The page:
Redpoll part of the finch family
has been a very good autumn for a small nondescript bird called the redpoll. The redpoll is a finch, with a tiny pointed bill, a dark red forehead and a small black chin. The general colouration on the back is dark brown and streaky, while there is a more buff colour below. In the spring the breast develops a deep pink colour. The tail is also very well pointed, while the short black legs tend to be hidden under a pile of fluffy feathers. The call is quite distinctive and unfortunately along the coast the views you tend to get is small groups of these finches giving a loud tangy nasal rattling call as they fly over. Further inland you can find redpolls feeding on the banks of streams and lakes mainly in alder and birch trees, although they can be quite flighty when in these finch flocks. You can find them at nut feeders on the bird table occasionally. Redpolls breed in coniferous woodland and the redpolls we tend to get in the South East in the autumn are mainly continental birds moving down through Europe to escape the harsh winters further north in Scandinavia and Siberia.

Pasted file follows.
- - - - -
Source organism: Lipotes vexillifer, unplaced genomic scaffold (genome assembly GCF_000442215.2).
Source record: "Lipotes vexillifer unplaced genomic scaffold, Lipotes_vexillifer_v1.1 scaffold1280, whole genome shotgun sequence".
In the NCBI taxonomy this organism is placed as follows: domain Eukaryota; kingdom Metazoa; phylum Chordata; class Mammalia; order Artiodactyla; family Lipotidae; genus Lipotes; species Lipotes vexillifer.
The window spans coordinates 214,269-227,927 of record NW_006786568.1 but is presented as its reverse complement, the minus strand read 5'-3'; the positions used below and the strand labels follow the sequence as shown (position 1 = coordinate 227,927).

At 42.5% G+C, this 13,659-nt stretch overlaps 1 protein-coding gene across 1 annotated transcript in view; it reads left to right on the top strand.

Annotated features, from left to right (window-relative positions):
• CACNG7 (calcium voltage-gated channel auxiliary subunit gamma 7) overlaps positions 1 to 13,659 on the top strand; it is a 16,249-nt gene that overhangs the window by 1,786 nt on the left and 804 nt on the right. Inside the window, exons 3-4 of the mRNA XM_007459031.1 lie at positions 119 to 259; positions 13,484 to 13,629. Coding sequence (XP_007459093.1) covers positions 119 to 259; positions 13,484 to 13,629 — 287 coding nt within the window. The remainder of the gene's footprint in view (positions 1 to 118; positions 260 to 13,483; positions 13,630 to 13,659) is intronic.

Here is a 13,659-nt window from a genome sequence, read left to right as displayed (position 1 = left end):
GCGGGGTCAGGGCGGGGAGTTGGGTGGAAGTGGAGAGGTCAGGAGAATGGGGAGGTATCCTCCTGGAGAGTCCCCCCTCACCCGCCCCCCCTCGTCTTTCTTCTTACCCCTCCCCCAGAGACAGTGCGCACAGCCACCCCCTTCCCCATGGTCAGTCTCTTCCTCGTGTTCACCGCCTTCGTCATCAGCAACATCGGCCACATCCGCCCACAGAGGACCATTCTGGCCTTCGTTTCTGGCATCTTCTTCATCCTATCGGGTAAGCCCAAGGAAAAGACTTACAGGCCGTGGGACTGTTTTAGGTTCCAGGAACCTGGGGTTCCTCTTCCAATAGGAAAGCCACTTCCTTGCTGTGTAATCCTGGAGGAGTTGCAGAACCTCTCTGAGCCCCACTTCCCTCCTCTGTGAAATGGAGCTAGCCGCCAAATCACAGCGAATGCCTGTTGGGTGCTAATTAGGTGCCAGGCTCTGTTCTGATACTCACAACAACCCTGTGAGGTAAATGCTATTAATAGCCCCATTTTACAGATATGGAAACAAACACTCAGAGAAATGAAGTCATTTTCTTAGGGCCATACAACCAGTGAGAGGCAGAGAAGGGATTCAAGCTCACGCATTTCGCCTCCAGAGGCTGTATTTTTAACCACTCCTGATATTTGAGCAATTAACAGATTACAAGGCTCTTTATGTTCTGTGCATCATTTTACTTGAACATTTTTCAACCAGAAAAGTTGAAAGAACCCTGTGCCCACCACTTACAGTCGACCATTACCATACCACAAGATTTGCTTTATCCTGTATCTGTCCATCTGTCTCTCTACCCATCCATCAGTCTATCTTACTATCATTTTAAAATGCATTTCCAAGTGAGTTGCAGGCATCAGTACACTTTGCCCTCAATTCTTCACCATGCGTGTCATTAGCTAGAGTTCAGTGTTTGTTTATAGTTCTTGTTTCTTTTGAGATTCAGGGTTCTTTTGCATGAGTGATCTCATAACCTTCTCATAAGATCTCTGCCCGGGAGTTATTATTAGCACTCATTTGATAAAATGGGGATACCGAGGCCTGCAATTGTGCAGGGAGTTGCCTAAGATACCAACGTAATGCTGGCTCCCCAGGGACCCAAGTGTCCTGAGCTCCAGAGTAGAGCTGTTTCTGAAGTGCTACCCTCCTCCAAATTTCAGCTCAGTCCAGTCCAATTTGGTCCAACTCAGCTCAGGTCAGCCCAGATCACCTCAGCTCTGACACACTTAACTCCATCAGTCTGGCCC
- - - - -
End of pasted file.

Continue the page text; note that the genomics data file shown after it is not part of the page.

For more information contact Owen Leyshon, Romney Marsh Countryside Project, telephone 01797 367934 or log on to www.rmcp.co.uk